On January 23, 1996, ISP pled guilty to Count Two of the indictment and agreed to pay a $70,000 fine. Under the terms of the agreement, Nothacker was advised that the U.S. Attorney's Office for the District of Connecticut would recommend to the U.S. Department of Commerce that ISP and Nothacker be denied all export privileges of participating directly and indirectly in any manner or capacity, in any transaction in the United States or abroad involving any commodity exported from the United States for a period of ten years. Nothacker agreed not to oppose any ban placed upon him or ISP by the Commerce Department. ISP and Nothacker further agreed to cooperate with the Government by providing any and all documents within their possession concerning the activity which formed the basis of the indictment. The plea agreement provided that it would become null and void if Nothacker or ISP failed to provide, or altered, redacted, or destroyed any such documents. Nothacker executed a certificate of authenticity with respect to the documents he provided to the Government.
On January 12, 1996, Nothacker and the Government entered into a stipulation of facts concerning the circumstances underlying the transactions in this case in connection with the corporate plea. The stipulation was appended to and made part of the plea agreement between the Government and ISP filed in the U.S. District Court in Hartford. In the stipulation of facts, Nothacker acknowledged Doyle's participation in the offense. Nothacker further represented that he previously made misleading statements to the Government about the circumstances of the shipments. Nothacker agreed that the stipulation of facts appended to the plea agreement, which he signed under penalties of perjury and making a false statement, "accurately sets the stage for some of the conduct which gives rise to the indictment in this case...."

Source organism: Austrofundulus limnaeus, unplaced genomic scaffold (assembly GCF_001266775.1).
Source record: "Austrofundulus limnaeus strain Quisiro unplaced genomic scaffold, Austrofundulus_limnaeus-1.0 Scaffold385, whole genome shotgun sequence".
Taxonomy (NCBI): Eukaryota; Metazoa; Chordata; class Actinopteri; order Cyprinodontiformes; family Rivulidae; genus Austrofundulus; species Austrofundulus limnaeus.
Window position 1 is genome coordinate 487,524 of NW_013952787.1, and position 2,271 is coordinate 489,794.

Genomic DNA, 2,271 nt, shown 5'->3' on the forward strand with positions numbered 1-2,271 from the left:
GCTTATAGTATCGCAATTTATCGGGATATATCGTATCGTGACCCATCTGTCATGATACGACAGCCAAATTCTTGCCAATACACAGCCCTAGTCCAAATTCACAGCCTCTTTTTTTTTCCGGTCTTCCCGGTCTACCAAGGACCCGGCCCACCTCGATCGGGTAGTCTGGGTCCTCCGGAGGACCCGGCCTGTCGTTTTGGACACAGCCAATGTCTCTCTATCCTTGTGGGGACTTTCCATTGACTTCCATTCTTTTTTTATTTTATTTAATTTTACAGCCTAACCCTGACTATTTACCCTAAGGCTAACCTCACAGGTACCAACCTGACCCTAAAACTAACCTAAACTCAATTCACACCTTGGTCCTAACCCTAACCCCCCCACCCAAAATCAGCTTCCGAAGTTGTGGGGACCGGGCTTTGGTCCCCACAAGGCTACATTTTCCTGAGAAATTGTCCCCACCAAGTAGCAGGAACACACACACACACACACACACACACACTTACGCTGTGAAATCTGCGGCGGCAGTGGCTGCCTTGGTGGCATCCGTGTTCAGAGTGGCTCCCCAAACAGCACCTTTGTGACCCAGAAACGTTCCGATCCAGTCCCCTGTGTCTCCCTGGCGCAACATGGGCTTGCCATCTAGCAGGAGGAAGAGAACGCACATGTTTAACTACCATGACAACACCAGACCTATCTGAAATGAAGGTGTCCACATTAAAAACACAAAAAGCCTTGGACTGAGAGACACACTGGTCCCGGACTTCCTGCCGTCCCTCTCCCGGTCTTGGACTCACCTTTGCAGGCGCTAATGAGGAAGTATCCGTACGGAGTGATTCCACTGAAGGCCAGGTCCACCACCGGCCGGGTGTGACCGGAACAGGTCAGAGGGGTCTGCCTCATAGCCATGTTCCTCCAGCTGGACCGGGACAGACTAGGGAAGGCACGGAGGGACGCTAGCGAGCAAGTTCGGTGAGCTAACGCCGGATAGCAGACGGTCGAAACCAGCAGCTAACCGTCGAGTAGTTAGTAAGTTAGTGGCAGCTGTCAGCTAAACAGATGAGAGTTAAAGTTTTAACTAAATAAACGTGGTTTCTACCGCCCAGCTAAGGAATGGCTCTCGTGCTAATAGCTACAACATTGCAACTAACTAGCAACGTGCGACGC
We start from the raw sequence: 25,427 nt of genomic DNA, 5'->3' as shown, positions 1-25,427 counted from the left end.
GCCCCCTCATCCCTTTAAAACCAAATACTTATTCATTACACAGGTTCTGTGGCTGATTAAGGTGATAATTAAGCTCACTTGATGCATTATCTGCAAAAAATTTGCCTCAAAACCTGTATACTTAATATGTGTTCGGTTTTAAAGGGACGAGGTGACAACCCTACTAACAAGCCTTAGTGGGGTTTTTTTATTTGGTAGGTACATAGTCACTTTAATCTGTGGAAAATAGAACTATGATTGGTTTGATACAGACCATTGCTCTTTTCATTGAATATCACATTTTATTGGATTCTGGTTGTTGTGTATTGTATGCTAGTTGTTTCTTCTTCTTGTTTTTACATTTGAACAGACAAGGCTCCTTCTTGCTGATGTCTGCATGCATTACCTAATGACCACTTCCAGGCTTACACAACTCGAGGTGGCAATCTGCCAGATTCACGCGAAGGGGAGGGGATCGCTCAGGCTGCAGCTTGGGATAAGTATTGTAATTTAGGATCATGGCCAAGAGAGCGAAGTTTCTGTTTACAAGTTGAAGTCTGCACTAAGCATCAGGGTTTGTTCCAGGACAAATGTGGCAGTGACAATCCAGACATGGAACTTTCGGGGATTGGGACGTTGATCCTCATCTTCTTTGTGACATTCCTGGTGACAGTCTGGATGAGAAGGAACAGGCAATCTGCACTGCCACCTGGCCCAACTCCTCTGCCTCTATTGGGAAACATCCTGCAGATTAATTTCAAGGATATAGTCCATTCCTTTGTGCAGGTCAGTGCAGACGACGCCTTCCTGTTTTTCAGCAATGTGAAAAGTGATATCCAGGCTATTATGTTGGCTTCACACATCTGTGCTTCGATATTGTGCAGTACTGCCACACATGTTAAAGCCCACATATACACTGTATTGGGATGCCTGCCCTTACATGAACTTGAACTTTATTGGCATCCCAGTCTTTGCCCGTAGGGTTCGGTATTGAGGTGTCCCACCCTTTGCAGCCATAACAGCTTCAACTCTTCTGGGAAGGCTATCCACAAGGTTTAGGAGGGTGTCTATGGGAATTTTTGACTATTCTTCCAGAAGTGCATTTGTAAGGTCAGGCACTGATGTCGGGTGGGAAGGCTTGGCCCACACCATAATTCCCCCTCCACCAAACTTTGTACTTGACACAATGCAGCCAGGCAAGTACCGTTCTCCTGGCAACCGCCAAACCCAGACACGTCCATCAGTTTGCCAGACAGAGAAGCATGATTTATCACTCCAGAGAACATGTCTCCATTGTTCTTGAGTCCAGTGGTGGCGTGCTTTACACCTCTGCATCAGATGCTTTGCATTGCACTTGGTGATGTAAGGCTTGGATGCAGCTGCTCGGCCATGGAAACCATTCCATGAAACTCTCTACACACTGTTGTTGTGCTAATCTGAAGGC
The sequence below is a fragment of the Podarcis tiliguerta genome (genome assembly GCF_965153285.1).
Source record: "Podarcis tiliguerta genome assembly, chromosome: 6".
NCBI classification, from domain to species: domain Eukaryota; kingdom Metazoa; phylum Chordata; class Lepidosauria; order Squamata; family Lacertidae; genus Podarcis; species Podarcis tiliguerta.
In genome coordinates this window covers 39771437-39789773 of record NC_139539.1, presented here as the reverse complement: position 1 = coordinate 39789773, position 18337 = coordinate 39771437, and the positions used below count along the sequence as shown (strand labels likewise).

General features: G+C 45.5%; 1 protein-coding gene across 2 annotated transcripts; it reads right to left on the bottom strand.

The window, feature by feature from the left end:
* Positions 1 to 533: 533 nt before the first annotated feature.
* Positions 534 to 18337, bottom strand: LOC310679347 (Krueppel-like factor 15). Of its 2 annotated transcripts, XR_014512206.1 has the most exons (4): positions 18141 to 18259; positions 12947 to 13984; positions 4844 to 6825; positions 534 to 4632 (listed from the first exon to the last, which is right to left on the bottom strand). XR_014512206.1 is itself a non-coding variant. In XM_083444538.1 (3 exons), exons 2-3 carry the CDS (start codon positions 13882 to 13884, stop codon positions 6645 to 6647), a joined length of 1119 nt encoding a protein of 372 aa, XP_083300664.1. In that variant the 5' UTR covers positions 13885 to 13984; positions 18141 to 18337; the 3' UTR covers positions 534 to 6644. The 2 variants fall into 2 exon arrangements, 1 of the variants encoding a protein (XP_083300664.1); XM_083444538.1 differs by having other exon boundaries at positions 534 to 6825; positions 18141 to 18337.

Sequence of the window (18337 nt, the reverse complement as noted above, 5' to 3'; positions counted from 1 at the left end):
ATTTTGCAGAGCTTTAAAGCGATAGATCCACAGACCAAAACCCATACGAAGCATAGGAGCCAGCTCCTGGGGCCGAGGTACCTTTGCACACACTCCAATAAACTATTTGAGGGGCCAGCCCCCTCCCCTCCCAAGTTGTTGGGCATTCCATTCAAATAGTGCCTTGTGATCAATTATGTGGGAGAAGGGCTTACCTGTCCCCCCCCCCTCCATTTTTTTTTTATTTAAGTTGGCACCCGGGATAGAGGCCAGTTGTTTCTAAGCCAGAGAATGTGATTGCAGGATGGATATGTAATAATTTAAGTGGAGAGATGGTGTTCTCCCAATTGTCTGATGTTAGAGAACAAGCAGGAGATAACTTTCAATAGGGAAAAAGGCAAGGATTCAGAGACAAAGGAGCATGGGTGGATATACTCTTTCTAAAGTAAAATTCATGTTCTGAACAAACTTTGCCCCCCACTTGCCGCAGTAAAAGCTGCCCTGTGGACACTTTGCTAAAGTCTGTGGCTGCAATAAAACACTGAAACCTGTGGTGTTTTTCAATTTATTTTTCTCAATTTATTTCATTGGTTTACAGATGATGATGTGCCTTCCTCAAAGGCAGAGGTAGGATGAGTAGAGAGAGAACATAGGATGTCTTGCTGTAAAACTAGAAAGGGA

The trial against the remaining defendants commenced January 24, 1996; the jury returned its verdict on February 6, 1996. Doyle and Vance were convicted on all counts. On July 31, 1996, the court sentenced Doyle to fifteen months' imprisonment, three years' supervised release, and a $5,000 fine; and Vance to a five-month term of imprisonment in a halfway house, followed by a three-year term of supervised release with special conditions, including five months' home confinement. Both Doyle and Vance remain free on bond pending appeal.
A. Jury Instructions
1. Charge--Reasonable Doubt/Presumption of Innocence
Because the ground of our reversal and remand for a new trial is the following instruction, we discuss it first. We follow with reference to the other points made by the parties, in order to assist the trial court on remand.
When charging the jury, the court gave this instruction: